Ultimately, there are three stages in which I divide the Poi Pet – Siem Reap route. The first part to Sisophon is a very short distance. Breakfast is again included in the room price, I order an omelette and as a hot drink I get a slightly spicy coffee. On the veranda of the Ly Heng Chhay Hotel, you can sit comfortably in the shade of the roof, as water trickles around the wooden frame from top to bottom. The traffic passing about 15 meters away is not what you want when having breakfast, but it is full of variety. There are mopeds, cargo motorcycles, single-axle tractors with long trailers, coaches, trucks and, of course, the wide city SUVs, all-wheel drive, dark-glazed, and also simple cars that make up the traffic, sometimes sneak past, sometimes with a high-revving engine rush, and the horns annoying again and again. A behavior that I will have to get used to in the near future. At around 10 a.m., I head east.
The little post office that I found yesterday afternoon is unfortunately closed today. The officer wanted to be there because he had something to do, as he told me. But he is not there. So I won’t get rid of my already written mail until Monday.
Yes, the city is booming. It is being rebuilt in many places. Houses are sometimes very narrow and here the structural steel for later construction does not protrude from the walls upwards as in many southern European countries, but laterally from the walls so that there can be added later. A finished pointed roof is already on top of the two, sometimes three floors. But there is no asphalt off the main road, the closest parallel roads are concreted, most of them just simple uneven slopes.
I quickly realize that the consideration (which I often feel) of two-wheelers riding on the roadside in Thailand must have gotten stuck in front of the border. Here in Poi Pet you are rather ignored and marginalized and later on the route hardly anyone pays attention to the weaker traffic. If someone wants to drive onto the trunk road from an entrance or junction and there are no larger vehicles in sight, they just drive off, supposing that the two-wheeler will probably stop. And in general, the horn is used diligently to indicate that – whoops – that someone is coming.
What was a broadly marked edge of the road in Thailand, reserved for mopeds and teams, is here a dusty, sometimes sandy matter with no clear marking. The dirt from the street also collects on the verge, but at least there is one.
At a roundabout the tarmac is suddenly missing, I can see the dust cloud already from afar. But it is only this one point without a hard surface and over the next few kilometers the traffic gradually equalizes and a few kilometers outside of Poi Pet containers are handled on a dusty surface, and behind this spot the truck traffic also decreases significantly.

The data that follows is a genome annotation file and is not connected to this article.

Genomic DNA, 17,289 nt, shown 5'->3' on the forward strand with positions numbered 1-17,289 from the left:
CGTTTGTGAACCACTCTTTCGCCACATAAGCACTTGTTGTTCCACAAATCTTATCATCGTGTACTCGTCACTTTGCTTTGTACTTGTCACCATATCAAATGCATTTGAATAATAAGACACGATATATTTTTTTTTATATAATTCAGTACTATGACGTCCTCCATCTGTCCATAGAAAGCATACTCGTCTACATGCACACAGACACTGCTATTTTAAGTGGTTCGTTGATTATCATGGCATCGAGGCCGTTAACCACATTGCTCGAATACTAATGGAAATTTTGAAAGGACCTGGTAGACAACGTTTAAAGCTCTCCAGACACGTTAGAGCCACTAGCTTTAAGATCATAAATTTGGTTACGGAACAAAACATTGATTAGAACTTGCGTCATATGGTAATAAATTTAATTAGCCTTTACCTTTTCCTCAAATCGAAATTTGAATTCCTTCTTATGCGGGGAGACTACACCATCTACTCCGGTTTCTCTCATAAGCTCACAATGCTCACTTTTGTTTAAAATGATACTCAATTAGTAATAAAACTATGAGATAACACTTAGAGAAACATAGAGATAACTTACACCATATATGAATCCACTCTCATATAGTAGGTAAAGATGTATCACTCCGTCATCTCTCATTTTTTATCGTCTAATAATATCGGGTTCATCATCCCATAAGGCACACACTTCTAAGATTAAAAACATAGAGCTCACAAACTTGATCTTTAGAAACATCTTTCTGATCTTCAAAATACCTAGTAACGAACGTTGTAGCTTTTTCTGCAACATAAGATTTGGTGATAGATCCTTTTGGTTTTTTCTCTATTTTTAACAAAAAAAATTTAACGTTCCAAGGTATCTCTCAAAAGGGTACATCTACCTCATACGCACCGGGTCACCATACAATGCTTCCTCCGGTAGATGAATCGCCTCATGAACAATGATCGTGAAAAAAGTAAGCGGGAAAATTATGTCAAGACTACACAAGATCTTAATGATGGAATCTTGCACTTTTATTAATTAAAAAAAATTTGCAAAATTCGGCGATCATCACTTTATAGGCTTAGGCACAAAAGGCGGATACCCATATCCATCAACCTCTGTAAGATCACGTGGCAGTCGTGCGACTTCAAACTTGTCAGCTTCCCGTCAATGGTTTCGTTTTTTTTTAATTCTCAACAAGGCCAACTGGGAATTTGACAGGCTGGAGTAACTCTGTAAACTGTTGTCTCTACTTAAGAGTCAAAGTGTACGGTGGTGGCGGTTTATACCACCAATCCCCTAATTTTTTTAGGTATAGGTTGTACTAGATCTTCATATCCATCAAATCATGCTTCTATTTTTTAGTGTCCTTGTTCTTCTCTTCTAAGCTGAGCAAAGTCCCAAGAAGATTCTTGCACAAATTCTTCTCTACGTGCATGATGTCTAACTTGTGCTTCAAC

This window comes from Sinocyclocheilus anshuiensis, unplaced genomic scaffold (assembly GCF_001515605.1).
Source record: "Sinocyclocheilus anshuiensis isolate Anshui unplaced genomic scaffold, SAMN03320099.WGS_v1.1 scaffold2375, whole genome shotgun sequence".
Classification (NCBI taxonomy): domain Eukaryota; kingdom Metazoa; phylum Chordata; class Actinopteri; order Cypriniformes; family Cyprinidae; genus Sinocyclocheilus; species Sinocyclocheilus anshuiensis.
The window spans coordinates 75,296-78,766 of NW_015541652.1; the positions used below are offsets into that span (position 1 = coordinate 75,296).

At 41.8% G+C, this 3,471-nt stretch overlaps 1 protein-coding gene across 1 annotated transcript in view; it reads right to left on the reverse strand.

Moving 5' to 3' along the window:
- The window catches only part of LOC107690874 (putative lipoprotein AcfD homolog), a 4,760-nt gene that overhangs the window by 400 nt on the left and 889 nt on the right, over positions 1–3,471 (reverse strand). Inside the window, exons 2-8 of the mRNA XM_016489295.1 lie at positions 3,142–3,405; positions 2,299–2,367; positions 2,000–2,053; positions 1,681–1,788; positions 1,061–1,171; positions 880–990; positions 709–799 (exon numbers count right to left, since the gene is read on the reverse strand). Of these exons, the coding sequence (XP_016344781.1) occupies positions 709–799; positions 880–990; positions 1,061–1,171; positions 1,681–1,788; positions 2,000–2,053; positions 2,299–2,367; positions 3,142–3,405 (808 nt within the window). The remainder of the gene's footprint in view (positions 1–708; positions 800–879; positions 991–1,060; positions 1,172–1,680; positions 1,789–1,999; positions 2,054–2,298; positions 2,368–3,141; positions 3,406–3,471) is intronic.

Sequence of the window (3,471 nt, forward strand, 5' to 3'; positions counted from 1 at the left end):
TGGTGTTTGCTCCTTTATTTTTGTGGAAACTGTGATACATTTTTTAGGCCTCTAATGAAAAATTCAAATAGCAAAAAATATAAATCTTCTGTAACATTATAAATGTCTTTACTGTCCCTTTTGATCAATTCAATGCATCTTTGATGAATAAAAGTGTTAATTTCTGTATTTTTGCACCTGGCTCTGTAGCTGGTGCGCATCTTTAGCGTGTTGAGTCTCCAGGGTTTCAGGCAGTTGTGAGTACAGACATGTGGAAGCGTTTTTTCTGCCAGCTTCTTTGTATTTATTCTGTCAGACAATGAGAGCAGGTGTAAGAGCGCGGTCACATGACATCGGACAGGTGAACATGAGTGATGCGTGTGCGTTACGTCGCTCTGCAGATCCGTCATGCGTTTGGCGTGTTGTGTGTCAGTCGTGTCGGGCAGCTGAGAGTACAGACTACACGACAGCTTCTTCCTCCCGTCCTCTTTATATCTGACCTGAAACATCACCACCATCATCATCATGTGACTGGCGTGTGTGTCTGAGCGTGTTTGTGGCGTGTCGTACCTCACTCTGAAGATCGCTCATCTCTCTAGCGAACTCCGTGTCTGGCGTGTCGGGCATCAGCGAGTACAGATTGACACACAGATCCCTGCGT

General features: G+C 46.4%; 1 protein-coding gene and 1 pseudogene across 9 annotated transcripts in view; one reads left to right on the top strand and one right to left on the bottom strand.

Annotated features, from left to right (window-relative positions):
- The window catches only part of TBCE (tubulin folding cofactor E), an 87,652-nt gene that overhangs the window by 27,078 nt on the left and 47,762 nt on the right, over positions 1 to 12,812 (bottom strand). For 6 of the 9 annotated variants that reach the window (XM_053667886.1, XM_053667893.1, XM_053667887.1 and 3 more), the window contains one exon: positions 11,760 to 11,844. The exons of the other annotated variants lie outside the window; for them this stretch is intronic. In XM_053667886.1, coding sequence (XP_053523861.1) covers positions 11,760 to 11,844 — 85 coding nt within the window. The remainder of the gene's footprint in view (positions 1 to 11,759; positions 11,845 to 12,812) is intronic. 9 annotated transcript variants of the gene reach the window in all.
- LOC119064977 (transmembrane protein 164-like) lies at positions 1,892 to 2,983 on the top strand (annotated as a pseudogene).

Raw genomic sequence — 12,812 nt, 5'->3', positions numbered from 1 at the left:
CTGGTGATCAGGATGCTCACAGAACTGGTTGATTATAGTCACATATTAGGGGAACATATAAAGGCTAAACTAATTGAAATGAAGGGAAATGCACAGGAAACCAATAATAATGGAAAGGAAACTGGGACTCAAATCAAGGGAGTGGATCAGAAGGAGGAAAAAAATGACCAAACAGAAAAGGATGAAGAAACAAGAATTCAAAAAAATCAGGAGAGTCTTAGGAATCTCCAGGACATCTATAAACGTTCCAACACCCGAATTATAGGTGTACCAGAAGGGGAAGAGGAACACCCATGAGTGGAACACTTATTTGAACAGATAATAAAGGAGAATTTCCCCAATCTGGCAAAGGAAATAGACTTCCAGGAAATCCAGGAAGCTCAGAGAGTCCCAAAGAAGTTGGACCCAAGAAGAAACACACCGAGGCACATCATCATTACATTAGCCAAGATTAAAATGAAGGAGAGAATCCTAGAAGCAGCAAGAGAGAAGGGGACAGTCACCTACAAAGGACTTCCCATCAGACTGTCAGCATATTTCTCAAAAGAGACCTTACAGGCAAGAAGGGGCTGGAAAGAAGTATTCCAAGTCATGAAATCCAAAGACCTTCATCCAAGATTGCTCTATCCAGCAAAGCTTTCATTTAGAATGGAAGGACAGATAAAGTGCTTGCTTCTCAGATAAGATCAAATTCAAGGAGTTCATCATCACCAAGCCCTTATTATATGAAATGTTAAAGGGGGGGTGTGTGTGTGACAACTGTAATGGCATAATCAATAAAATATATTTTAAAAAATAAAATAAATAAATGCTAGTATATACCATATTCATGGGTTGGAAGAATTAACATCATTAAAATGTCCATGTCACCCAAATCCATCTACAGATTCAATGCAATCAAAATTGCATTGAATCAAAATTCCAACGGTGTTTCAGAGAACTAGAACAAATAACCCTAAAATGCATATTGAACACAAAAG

I am now driving in an easterly direction and I am still a bit lucky with the wind, which is currently coming mainly from the south and at least not noticeably influencing my pace. Otherwise the landscape is unspectacular. Dry, harvested rice areas, or simply wasteland – flat and wide. As in Thailand, temples and monasteries are more or less close to the street. The access routes here always lead through open archways, which, however, are more simply decorated than those of Thai temples.
I stop at one of the decorated archways and want to take a picture. Immediately children come running from the area behind, make faxes and also want to be photographed. “Hello!”, “Helloo!”, is called shrill.
In Thailand, people were more reserved, children were in school during the day until late in the afternoon and greeted at most curiously. Sometimes they laughed at my appearance, but were never pushy.
Here they shout “Hello!” after or towards me.
In the area of another ‘Wat’, where I want to watch at the many animal figures there, a boy immediately comes running and starts to beg. I don’t understand him, but at least it gives me this impression. Girls are more reserved than boys and give friendly greetings.
I want to eat something in the early afternoon, but it is not as easy as in Thailand, because the selection of outpatient food stalls or restaurants is not very large. In the village of Tuek Thla, just a few kilometers before Sisophon, I spontaneously stop at a woman’s stall where I see a few closed pots lined up next to each other. She has various meat dishes with different vegetables in more or less opaque sauces, as well as cooked fish with ginger, carrots and pumpkin.
I then eat it of this fish together with a plate of sticky rice, and apart from the many bones of the fish, that’s not bad at all.
Just before Sisophon, the only change in the landscape is a few small elevations from larger rocks. From a distance it looks like a mountain range, but it’s isolated, isolated hills. There is a larger monastery at one of them and a military base a few hundred meters away.
In the city there are several hotels and at least one guest house, a little off the main street, in which I also find an inexpensive room.
I still have to get used to playing with the different currencies in Cambodia, even though I haven’t changed any money in Poi Pet yet, as I have enough US dollars as a reserve for a few days anyway. But I had already ‘exchanged’ a few thousand Cambodian riels when buying the stamps and postcards and now had an overview of three currencies. Because Baht are also accepted here in this region.
The landlady wants 25,000 Riel for the room without air conditioning, which corresponds to about 5.40 Euros. She also takes Thai Baht, or of course US Dollars, which is the main currency used here in the country. Since I still have enough Baht, I give the woman a thousand Baht bill and get 95,000 KHR change back after deducting the room price. So for the moment, I also save myself the search for a money changer. However, the thousands soon run through my fingers again.